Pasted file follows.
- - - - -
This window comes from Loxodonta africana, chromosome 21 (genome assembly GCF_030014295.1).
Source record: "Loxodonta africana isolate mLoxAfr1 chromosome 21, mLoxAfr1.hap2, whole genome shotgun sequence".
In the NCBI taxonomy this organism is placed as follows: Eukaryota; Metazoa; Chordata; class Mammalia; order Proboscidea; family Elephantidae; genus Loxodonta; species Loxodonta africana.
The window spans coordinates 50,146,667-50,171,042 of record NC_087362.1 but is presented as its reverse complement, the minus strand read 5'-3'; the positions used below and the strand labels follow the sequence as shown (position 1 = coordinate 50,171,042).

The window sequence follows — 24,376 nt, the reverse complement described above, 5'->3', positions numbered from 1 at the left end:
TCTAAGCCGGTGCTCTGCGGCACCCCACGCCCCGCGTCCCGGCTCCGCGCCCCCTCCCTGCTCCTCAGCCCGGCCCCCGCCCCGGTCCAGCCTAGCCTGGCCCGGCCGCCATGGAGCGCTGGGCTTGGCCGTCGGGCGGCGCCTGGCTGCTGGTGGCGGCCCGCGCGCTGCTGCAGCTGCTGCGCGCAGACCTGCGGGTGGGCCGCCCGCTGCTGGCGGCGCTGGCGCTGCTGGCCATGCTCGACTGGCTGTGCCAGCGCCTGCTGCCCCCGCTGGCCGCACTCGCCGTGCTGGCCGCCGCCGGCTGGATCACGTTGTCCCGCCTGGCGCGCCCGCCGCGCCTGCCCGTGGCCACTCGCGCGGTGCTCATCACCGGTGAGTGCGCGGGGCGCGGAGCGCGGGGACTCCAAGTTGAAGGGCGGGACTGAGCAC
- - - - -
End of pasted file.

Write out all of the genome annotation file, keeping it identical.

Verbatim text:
This window comes from Loxodonta africana, chromosome 21 (genome assembly GCF_030014295.1).
Source record: "Loxodonta africana isolate mLoxAfr1 chromosome 21, mLoxAfr1.hap2, whole genome shotgun sequence".
In the NCBI taxonomy this organism is placed as follows: Eukaryota; Metazoa; Chordata; class Mammalia; order Proboscidea; family Elephantidae; genus Loxodonta; species Loxodonta africana.
The window spans coordinates 50,146,667-50,171,042 of record NC_087362.1 but is presented as its reverse complement, the minus strand read 5'-3'; the positions used below and the strand labels follow the sequence as shown (position 1 = coordinate 50,171,042).

The window sequence follows — 24,376 nt, the reverse complement described above, 5'->3', positions numbered from 1 at the left end:
TCTAAGCCGGTGCTCTGCGGCACCCCACGCCCCGCGTCCCGGCTCCGCGCCCCCTCCCTGCTCCTCAGCCCGGCCCCCGCCCCGGTCCAGCCTAGCCTGGCCCGGCCGCCATGGAGCGCTGGGCTTGGCCGTCGGGCGGCGCCTGGCTGCTGGTGGCGGCCCGCGCGCTGCTGCAGCTGCTGCGCGCAGACCTGCGGGTGGGCCGCCCGCTGCTGGCGGCGCTGGCGCTGCTGGCCATGCTCGACTGGCTGTGCCAGCGCCTGCTGCCCCCGCTGGCCGCACTCGCCGTGCTGGCCGCCGCCGGCTGGATCACGTTGTCCCGCCTGGCGCGCCCGCCGCGCCTGCCCGTGGCCACTCGCGCGGTGCTCATCACCGGTGAGTGCGCGGGGCGCGGAGCGCGGGGACTCCAAGTTGAAGGGCGGGACTGAGCAC